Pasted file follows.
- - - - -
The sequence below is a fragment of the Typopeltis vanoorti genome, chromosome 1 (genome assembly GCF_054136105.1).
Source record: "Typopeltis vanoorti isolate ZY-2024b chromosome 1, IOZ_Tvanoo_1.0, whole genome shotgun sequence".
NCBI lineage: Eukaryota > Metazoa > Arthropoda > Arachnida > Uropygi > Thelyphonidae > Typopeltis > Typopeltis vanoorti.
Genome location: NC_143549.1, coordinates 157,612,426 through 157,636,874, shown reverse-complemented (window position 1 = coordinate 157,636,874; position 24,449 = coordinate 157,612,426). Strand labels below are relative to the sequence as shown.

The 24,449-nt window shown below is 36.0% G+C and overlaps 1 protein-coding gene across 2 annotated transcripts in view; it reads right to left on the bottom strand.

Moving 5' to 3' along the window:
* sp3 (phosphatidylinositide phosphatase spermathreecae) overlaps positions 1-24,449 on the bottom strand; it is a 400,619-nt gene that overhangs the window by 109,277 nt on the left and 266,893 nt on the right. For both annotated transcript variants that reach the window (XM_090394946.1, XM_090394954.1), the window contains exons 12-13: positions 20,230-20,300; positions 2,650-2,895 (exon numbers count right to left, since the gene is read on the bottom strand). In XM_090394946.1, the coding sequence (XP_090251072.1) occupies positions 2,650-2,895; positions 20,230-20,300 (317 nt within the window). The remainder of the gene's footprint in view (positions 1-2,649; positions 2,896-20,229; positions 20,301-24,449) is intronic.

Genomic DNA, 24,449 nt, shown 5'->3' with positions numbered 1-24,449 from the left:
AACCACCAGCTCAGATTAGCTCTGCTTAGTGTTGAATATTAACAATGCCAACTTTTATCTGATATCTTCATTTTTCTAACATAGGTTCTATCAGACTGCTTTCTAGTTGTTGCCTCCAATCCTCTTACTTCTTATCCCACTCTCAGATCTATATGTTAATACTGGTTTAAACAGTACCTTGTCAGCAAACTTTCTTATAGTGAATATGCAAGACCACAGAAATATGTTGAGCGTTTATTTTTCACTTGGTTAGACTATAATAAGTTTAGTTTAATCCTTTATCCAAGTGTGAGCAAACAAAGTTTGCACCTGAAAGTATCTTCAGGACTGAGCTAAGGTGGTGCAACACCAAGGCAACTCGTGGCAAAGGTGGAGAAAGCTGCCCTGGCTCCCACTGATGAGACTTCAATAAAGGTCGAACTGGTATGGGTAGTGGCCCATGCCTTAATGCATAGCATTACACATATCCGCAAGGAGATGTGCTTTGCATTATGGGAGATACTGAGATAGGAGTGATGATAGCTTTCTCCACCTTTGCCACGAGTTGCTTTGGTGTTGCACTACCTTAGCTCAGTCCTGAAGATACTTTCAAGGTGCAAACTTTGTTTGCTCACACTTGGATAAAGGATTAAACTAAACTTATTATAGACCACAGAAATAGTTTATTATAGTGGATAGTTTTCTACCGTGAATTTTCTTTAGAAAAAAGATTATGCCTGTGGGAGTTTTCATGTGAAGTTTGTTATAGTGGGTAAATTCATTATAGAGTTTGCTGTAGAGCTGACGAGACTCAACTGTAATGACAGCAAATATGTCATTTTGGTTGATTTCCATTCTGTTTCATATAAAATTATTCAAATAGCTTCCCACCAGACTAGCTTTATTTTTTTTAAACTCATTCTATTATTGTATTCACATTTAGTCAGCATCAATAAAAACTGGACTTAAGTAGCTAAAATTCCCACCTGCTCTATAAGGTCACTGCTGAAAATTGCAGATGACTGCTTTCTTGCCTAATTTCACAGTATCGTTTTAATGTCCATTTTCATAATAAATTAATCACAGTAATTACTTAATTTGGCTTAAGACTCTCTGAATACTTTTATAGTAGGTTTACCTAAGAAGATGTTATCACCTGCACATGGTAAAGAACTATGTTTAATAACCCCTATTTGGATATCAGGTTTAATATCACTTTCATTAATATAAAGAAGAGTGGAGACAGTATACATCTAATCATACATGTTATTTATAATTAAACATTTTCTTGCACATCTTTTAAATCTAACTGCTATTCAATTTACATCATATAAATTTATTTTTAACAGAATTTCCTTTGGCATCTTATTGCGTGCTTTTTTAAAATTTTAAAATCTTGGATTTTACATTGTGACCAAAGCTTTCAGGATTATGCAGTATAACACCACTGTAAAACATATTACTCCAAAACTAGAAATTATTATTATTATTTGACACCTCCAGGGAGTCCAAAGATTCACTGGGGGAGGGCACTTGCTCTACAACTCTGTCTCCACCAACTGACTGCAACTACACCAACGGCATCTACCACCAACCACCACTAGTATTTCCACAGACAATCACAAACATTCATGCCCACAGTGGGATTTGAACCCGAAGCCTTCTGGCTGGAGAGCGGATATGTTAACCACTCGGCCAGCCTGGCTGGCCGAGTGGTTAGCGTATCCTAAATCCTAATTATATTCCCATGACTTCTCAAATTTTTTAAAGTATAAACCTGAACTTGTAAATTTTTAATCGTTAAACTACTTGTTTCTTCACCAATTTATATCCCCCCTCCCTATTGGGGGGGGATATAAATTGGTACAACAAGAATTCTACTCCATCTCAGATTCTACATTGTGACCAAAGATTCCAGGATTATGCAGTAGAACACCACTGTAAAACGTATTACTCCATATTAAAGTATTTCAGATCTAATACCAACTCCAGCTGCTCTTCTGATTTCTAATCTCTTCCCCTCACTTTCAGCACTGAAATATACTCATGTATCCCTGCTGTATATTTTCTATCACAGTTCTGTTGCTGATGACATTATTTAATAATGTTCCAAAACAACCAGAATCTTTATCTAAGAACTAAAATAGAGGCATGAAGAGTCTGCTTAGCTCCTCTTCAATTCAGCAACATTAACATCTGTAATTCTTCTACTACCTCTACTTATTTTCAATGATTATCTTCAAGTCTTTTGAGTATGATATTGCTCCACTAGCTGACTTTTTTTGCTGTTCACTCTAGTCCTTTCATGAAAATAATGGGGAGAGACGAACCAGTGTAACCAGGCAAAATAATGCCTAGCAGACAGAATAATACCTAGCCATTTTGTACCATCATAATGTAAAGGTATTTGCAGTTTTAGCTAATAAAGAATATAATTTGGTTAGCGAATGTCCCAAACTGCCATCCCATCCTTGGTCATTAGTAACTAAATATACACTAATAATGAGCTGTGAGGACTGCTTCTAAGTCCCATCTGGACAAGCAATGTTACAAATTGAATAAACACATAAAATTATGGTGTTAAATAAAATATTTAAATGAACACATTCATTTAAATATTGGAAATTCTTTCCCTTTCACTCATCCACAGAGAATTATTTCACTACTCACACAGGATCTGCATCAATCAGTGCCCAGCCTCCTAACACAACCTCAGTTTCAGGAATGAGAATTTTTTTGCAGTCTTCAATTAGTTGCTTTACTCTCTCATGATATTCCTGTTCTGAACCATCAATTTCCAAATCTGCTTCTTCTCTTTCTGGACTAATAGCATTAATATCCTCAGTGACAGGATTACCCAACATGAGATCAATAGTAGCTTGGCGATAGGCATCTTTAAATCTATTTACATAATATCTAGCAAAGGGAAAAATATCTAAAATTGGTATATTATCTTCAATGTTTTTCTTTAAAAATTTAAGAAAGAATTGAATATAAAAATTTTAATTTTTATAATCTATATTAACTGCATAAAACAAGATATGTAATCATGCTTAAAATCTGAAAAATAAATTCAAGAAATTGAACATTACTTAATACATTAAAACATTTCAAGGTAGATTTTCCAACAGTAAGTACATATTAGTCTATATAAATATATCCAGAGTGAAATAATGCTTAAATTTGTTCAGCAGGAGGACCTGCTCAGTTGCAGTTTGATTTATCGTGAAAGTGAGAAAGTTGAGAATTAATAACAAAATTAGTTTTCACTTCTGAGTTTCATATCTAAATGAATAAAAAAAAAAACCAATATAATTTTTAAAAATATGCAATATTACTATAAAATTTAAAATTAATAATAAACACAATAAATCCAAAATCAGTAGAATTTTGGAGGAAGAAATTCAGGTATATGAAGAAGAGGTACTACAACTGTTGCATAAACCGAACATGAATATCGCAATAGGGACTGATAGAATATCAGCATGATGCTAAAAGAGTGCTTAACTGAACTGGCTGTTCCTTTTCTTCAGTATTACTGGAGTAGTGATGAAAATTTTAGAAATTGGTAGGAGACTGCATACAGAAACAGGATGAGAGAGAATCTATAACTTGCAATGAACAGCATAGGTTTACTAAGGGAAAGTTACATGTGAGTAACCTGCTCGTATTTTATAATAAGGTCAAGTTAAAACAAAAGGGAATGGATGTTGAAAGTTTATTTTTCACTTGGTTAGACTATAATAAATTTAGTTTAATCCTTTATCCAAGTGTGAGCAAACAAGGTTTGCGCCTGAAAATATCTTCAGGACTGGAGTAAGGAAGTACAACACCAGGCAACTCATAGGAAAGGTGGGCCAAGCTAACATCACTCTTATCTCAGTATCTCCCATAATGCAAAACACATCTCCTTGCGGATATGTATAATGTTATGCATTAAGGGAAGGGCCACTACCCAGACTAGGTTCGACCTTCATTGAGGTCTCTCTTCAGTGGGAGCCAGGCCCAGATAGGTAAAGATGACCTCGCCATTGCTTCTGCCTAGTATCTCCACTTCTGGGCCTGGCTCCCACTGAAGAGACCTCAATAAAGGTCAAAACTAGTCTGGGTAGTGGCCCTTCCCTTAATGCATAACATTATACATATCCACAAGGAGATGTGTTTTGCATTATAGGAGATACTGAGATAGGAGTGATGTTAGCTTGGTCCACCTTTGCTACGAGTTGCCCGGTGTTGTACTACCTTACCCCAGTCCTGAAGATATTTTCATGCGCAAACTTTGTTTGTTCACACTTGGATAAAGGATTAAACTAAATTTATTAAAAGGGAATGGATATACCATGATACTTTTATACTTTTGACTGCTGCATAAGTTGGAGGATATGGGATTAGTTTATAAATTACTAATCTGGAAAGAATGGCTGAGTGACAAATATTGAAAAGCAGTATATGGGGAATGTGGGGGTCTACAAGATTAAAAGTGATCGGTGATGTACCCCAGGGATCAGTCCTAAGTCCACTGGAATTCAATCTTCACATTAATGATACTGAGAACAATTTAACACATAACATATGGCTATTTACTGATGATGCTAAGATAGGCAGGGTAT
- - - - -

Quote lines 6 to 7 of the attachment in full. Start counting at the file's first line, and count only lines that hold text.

Moving 5' to 3' along the window:
* sp3 (phosphatidylinositide phosphatase spermathreecae) overlaps positions 1-24,449 on the bottom strand; it is a 400,619-nt gene that overhangs the window by 109,277 nt on the left and 266,893 nt on the right. For both annotated transcript variants that reach the window (XM_090394946.1, XM_090394954.1), the window contains exons 12-13: positions 20,230-20,300; positions 2,650-2,895 (exon numbers count right to left, since the gene is read on the bottom strand). In XM_090394946.1, the coding sequence (XP_090251072.1) occupies positions 2,650-2,895; positions 20,230-20,300 (317 nt within the window). The remainder of the gene's footprint in view (positions 1-2,649; positions 2,896-20,229; positions 20,301-24,449) is intronic.